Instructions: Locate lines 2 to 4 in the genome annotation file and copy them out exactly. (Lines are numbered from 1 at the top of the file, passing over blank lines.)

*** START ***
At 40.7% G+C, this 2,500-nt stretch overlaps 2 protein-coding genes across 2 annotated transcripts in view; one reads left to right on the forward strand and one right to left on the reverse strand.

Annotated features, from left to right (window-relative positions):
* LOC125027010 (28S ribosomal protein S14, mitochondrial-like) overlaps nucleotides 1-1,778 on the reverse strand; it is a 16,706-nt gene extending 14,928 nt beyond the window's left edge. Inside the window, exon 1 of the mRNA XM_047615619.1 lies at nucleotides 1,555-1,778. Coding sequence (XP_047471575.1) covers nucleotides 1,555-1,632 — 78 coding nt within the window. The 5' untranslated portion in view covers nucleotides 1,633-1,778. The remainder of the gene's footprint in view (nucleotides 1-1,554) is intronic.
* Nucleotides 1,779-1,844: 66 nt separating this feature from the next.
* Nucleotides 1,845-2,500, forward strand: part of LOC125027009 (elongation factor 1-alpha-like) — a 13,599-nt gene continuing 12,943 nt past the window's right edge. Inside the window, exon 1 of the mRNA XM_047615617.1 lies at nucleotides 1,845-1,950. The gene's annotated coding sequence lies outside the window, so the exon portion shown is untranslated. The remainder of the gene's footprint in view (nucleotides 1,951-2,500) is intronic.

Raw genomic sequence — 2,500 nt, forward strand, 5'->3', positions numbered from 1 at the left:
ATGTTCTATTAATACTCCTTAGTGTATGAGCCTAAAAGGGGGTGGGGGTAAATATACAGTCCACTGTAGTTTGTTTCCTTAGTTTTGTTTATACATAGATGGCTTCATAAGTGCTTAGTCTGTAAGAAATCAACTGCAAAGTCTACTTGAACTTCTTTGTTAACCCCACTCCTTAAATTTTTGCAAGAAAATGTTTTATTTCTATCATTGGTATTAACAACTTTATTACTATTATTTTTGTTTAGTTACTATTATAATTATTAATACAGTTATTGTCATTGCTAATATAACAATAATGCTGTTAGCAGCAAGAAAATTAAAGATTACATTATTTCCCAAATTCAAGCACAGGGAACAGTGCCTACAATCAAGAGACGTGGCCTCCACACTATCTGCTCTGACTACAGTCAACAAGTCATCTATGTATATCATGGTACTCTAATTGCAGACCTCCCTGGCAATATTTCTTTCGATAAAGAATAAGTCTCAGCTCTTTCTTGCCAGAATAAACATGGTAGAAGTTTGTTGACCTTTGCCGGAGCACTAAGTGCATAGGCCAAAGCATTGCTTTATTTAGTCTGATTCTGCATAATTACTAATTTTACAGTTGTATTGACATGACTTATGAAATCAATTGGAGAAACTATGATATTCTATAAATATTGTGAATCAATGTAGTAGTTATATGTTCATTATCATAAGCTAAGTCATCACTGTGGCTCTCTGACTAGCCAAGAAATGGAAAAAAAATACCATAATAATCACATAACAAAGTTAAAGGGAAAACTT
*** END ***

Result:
Annotated features, from left to right (window-relative positions):
* LOC125027010 (28S ribosomal protein S14, mitochondrial-like) overlaps nucleotides 1-1,778 on the reverse strand; it is a 16,706-nt gene extending 14,928 nt beyond the window's left edge. Inside the window, exon 1 of the mRNA XM_047615619.1 lies at nucleotides 1,555-1,778. Coding sequence (XP_047471575.1) covers nucleotides 1,555-1,632 — 78 coding nt within the window. The 5' untranslated portion in view covers nucleotides 1,633-1,778. The remainder of the gene's footprint in view (nucleotides 1-1,554) is intronic.
* Nucleotides 1,779-1,844: 66 nt separating this feature from the next.